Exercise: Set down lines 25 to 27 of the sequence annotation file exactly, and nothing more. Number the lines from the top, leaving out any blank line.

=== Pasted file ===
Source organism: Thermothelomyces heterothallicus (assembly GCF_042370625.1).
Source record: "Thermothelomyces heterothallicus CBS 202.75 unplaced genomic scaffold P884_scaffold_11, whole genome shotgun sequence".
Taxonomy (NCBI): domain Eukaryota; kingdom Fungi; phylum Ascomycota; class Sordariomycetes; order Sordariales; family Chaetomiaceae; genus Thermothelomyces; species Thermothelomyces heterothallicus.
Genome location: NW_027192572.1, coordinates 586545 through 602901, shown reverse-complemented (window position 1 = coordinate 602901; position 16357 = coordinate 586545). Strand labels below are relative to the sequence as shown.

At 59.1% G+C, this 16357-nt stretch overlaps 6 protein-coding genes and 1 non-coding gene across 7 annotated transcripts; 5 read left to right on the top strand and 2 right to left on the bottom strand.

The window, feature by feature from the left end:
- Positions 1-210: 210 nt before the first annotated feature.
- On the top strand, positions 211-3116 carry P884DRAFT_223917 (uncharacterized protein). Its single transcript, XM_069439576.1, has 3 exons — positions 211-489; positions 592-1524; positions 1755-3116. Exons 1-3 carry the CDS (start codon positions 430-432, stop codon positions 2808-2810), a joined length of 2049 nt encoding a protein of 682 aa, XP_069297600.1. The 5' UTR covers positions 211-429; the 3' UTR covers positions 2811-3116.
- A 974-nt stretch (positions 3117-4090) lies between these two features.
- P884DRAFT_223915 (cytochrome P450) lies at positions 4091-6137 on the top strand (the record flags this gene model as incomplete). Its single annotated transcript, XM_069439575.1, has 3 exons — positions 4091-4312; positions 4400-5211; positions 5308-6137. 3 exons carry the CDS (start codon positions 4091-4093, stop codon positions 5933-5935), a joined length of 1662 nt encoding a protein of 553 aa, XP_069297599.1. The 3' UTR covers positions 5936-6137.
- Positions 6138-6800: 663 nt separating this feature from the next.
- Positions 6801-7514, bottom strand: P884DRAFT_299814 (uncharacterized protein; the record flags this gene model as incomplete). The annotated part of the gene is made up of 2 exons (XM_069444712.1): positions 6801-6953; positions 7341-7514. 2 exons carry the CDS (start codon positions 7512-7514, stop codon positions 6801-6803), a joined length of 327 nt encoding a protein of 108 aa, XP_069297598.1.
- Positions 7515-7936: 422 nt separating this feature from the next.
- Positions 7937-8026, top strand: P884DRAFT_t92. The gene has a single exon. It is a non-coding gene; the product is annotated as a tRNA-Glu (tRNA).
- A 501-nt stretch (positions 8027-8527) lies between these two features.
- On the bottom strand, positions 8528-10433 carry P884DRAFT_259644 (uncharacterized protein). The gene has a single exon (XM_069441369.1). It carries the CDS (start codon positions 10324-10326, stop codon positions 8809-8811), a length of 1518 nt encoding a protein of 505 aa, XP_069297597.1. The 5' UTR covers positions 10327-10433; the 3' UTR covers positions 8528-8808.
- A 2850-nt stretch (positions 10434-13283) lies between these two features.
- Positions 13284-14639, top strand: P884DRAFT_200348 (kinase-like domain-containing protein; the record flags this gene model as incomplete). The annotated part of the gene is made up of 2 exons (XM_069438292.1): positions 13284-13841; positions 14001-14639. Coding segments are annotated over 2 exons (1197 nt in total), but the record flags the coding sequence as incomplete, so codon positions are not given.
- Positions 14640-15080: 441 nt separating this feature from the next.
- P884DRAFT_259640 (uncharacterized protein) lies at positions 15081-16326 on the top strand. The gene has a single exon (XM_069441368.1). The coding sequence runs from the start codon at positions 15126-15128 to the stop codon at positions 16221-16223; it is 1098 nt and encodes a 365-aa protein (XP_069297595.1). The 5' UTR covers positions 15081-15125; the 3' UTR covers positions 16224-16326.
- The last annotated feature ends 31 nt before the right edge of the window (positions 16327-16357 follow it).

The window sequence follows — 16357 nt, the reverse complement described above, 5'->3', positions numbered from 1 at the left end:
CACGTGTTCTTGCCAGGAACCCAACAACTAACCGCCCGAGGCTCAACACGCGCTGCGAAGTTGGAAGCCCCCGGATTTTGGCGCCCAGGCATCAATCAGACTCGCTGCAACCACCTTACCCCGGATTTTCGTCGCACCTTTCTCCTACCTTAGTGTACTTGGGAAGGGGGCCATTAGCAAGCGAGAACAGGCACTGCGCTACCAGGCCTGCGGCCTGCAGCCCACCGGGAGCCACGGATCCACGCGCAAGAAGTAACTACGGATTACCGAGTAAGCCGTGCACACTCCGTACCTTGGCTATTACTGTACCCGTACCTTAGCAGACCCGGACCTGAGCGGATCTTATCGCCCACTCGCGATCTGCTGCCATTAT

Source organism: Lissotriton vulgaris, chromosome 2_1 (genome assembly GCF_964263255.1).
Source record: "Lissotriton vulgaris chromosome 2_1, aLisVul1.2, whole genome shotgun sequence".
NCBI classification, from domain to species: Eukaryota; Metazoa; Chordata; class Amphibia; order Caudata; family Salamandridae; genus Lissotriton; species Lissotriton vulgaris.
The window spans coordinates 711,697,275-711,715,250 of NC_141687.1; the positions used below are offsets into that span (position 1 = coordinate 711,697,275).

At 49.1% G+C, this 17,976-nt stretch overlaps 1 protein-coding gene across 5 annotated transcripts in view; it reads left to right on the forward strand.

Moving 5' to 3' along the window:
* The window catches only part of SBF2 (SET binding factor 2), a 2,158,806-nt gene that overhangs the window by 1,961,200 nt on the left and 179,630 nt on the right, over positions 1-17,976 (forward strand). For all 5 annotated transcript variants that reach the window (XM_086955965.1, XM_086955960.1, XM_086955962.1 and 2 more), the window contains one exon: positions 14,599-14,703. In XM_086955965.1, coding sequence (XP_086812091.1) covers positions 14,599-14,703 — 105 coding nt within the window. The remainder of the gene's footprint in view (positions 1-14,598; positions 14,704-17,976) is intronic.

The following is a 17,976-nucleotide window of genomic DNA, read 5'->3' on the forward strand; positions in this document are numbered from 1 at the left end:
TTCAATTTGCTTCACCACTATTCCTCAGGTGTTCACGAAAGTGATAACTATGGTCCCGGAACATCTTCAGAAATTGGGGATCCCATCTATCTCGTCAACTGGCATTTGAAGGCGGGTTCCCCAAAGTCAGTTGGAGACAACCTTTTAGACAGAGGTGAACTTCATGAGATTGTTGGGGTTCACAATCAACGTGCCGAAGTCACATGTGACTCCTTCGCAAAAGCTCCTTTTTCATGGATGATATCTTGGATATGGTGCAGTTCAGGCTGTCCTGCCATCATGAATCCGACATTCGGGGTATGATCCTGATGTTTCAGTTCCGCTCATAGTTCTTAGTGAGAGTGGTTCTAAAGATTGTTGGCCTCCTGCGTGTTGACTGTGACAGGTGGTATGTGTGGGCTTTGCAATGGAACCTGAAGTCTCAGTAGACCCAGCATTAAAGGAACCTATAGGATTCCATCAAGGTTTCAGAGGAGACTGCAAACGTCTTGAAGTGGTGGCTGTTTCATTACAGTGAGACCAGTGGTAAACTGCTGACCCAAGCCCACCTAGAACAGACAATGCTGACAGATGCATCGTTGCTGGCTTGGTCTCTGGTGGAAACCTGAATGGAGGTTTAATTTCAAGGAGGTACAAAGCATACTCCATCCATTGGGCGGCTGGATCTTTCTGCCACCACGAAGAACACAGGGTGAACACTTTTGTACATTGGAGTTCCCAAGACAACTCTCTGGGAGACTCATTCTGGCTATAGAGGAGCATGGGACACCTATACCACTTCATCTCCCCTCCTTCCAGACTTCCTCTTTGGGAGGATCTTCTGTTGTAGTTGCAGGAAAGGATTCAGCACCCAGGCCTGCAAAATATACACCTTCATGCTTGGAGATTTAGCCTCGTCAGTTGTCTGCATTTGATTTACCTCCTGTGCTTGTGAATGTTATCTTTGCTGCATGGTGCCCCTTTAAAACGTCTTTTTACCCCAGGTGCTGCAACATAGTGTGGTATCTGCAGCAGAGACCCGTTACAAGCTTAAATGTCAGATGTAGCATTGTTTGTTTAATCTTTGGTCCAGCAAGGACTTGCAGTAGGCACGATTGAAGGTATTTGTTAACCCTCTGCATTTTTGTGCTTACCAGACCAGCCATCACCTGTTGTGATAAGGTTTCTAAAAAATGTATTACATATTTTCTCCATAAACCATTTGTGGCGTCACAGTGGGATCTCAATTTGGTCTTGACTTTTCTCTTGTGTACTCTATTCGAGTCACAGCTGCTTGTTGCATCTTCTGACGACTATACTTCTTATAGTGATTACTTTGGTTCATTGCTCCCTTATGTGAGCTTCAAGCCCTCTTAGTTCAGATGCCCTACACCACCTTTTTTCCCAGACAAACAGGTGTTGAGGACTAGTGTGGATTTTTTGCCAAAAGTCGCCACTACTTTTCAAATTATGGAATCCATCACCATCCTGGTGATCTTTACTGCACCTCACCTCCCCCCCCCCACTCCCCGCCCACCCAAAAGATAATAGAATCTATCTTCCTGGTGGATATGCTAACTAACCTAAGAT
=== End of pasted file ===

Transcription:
Source record: "Lissotriton vulgaris chromosome 2_1, aLisVul1.2, whole genome shotgun sequence".
NCBI classification, from domain to species: Eukaryota; Metazoa; Chordata; class Amphibia; order Caudata; family Salamandridae; genus Lissotriton; species Lissotriton vulgaris.
The window spans coordinates 711,697,275-711,715,250 of NC_141687.1; the positions used below are offsets into that span (position 1 = coordinate 711,697,275).